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Prevalence, Incidence and Determinants of Herpes Simplex Virus Type 2 Infection among HIV-Seronegative Women at High-Risk of HIV Infection: A Prospective Study in Beira, Mozambique

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      Abstract

      Objectives

      To estimate the prevalence, incidence and determinants of herpes simplex type 2 (HSV-2) infection, and associations between HSV-2 and incident HIV infection, among women at higher risk for HIV infection in Beira, Mozambique.

      Methods

      Between 2009 and 2012, 411 women aged 18–35 years at higher risk of HIV acquisition (defined as having had two or more sexual partners in the month prior to study enrollment) were enrolled and followed monthly for one year. At each study visit, they were counseled, interviewed, and tested for HSV-2 and HIV antibodies.

      Results

      The HSV-2 prevalence at baseline was 60.6% (95% CI: 55.7% –65.4%). Increasing age (aOR = 2.94, 95% CI: 1.74–4.97, P<0.001 and aOR = 3.39, 95% CI: 1.58–7.29, P = 0.002 for age groups of 21–24 and 25–35 years old respectively), lower educational level (aOR = 1.81, 95% CI: 1.09–3.02, P = 0.022), working full time (aOR = 8.56, 95% CI: 1.01–72.53, P = 0.049) and having practiced oral sex (aOR = 3.02, 95% CI: 1.16–7.89, P = 0.024) were strongly associated with prevalent HSV-2 infection. Thirty one participants seroconverted for HSV-2 (20.5%; 95% CI: 14.4% –27.9%) and 22 for HIV during the study period. The frequency of vaginal sex with a casual partner using a condom in the last 7 days was independently associated with incident HSV-2 infection (aOR = 1.91, 95% CI: 1.05–3.47, P = 0.034). Positive HSV-2 serology at baseline was not significantly associated with risk of subsequent HIV seroconversion.

      Conclusions

      Young women engaging in risky sexual behaviors in Beira had high prevalence and incidence of HSV-2 infection. Improved primary HSV-2 control strategies are urgently needed in Beira.

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      Most cited references 27

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      Herpes simplex virus 2 infection increases HIV acquisition in men and women: systematic review and meta-analysis of longitudinal studies.

      To estimate the sex-specific effect of herpes simplex virus type 2 (HSV-2) on the acquisition of HIV infection. The increased number of longitudinal studies available since the last meta-analysis was published allows for the calculation of age- and sexual behaviour-adjusted relative risks (RR) separately for men and women. Systematic review and meta-analysis of longitudinal studies. PubMed, Embase and relevant conference abstracts were systematically searched to identify longitudinal studies in which the relative timing of HSV-2 infection and HIV infection could be established. Where necessary, authors were contacted for separate estimates in men and women, adjusted for age and a measure of sexual behaviour. Summary adjusted RR were calculated using random-effects meta-analyses where appropriate. Studies on recent HSV-2 incidence as a risk factor for HIV acquisition were also collated. Of 19 eligible studies identified, 18 adjusted for age and at least one measure of sexual behaviour after author contact. Among these, HSV-2 seropositivity was a statistically significant risk factor for HIV acquisition in general population studies of men [summary adjusted RR, 2.7; 95% confidence interval (CI), 1.9-3.9] and women (RR, 3.1; 95% CI, 1.7-5.6), and among men who have sex with men (RR, 1.7; 95% CI, 1.2-2.4). The effect in high-risk women showed significant heterogeneity, with no overall evidence of an association. Prevalent HSV-2 infection is associated with a three-fold increased risk of HIV acquisition among both men and women in the general population, suggesting that, in areas of high HSV-2 prevalence, a high proportion of HIV is attributable to HSV-2.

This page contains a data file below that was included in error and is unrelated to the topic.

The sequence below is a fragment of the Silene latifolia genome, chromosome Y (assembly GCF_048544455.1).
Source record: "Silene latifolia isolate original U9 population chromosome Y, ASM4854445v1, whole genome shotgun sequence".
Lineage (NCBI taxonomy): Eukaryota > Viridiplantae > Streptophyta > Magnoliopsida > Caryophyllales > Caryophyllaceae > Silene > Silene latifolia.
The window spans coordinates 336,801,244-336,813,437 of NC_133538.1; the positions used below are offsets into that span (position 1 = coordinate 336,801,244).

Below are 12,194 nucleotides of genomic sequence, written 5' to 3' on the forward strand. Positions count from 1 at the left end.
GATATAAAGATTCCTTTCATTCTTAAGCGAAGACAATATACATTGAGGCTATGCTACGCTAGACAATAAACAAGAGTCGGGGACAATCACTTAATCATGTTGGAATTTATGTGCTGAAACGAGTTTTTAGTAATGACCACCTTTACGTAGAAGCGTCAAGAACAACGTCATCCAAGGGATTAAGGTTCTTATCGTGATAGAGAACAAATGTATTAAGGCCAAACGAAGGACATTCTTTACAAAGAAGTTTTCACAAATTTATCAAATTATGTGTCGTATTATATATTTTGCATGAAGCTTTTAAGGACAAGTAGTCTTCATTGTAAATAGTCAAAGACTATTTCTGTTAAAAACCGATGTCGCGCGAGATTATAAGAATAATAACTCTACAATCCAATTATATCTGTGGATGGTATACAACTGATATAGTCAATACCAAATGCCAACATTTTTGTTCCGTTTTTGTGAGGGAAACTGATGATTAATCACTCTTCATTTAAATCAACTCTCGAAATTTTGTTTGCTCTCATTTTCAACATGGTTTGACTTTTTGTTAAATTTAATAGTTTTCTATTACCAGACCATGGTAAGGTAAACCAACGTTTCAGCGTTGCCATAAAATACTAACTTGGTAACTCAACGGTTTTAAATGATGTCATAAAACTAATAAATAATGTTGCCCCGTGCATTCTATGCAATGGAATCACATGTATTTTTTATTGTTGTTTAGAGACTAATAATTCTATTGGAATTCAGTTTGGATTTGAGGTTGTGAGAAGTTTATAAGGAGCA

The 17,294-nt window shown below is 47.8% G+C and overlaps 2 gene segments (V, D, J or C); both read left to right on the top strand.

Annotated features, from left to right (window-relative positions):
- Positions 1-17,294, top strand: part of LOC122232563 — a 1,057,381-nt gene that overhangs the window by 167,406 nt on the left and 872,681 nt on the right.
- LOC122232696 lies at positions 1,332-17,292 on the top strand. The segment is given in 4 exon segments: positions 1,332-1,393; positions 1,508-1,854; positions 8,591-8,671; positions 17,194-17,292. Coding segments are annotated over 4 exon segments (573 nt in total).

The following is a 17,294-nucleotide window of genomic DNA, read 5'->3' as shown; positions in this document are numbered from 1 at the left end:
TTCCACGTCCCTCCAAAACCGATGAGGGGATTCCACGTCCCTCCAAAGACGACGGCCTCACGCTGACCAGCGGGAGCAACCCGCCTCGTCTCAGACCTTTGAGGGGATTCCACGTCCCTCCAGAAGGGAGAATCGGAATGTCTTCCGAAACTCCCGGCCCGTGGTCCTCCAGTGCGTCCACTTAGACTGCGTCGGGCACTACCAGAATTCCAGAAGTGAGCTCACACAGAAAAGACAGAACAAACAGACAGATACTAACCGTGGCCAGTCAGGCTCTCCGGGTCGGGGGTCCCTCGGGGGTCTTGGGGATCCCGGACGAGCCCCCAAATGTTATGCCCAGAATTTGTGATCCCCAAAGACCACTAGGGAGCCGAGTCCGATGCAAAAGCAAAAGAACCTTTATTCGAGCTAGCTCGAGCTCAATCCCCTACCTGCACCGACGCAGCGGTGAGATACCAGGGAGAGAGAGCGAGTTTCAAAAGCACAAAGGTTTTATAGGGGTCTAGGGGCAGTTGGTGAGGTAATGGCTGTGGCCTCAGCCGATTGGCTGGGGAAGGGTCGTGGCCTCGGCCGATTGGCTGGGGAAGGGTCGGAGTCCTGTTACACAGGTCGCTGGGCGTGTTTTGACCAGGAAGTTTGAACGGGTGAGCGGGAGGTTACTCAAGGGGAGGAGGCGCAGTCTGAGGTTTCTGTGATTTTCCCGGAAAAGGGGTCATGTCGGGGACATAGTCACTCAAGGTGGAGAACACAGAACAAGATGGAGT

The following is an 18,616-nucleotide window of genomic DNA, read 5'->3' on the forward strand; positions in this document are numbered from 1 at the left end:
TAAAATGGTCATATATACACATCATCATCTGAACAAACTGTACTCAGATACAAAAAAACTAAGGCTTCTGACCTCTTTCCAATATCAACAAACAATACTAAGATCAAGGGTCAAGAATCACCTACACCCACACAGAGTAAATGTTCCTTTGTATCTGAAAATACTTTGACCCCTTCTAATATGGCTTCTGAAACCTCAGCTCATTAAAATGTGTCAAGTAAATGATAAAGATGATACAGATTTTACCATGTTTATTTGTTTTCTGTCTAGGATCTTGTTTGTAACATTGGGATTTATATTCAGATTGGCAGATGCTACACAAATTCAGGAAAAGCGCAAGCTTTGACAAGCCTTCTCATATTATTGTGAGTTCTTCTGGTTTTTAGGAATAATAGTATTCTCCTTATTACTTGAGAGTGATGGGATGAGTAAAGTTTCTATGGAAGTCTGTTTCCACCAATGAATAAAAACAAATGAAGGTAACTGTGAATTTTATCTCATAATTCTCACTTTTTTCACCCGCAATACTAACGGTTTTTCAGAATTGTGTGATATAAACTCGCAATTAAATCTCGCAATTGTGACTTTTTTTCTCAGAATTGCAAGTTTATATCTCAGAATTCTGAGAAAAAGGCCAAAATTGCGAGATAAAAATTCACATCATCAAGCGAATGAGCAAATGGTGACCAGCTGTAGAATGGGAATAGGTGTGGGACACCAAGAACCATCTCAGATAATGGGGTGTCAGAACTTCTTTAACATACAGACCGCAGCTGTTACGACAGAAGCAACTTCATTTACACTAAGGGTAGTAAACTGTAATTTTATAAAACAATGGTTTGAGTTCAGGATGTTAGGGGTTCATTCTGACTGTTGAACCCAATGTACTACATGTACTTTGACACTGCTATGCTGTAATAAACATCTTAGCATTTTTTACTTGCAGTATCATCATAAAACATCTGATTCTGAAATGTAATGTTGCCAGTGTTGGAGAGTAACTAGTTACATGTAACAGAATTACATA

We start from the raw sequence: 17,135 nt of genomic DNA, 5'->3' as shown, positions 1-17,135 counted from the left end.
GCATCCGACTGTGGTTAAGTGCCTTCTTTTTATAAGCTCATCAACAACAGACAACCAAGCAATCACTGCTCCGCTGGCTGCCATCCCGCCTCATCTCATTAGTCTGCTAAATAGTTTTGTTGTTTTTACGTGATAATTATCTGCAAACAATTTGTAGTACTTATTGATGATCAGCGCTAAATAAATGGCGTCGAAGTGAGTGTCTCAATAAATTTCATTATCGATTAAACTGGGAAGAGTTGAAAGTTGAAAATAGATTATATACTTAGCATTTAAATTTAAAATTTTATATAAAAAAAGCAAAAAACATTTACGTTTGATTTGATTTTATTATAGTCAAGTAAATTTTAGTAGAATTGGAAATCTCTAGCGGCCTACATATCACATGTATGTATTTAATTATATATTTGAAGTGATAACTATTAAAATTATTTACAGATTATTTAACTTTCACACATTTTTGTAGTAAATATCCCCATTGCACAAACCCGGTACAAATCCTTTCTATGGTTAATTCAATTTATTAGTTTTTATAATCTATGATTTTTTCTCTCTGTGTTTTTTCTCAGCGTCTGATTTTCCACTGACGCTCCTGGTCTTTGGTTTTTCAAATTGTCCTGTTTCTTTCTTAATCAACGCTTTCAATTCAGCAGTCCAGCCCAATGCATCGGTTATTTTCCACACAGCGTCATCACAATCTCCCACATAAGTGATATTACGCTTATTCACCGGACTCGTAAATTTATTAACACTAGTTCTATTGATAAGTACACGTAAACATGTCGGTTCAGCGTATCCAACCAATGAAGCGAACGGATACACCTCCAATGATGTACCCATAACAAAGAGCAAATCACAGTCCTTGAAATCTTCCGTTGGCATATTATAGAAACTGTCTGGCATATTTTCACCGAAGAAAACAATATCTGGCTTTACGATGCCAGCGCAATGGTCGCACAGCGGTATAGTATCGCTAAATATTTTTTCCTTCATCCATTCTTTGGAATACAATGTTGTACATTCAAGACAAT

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        Risk of human immunodeficiency virus infection in herpes simplex virus type 2-seropositive persons: a meta-analysis.

         Anna Wald,  K. Link (2002)
        To determine the contribution of herpes simplex type 2 (HSV-2) infection to the risk of human immunodeficiency virus (HIV) acquisition, a systematic review of literature and data synthesis were done. Thirty-one studies addressed the risk of HIV infection in HSV-2-seropositive persons. For 9 cohort and nested case-control studies that documented HSV-2 infection before HIV acquisition, the risk estimate was 2.1 (95% confidence interval, 1.4-3.2). Thus, the attributable risk percentage of HIV to HSV-2 was 52%, and the population attributable risk percentage was 19% in populations with 22% HSV-2 prevalence but increased to 47% in populations with 80% HSV-2 prevalence. For 22 case-control and cross-sectional studies, the risk estimate was 3.9 (95% confidence interval, 3.1-5.1), but the temporal sequence of the 2 infections cannot be documented. Control strategies for HSV-2 need to be incorporated into control of sexually transmitted infections as a strategy for HIV prevention.
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          The epidemiology of HSV-2 infection and its association with HIV infection in four urban African populations.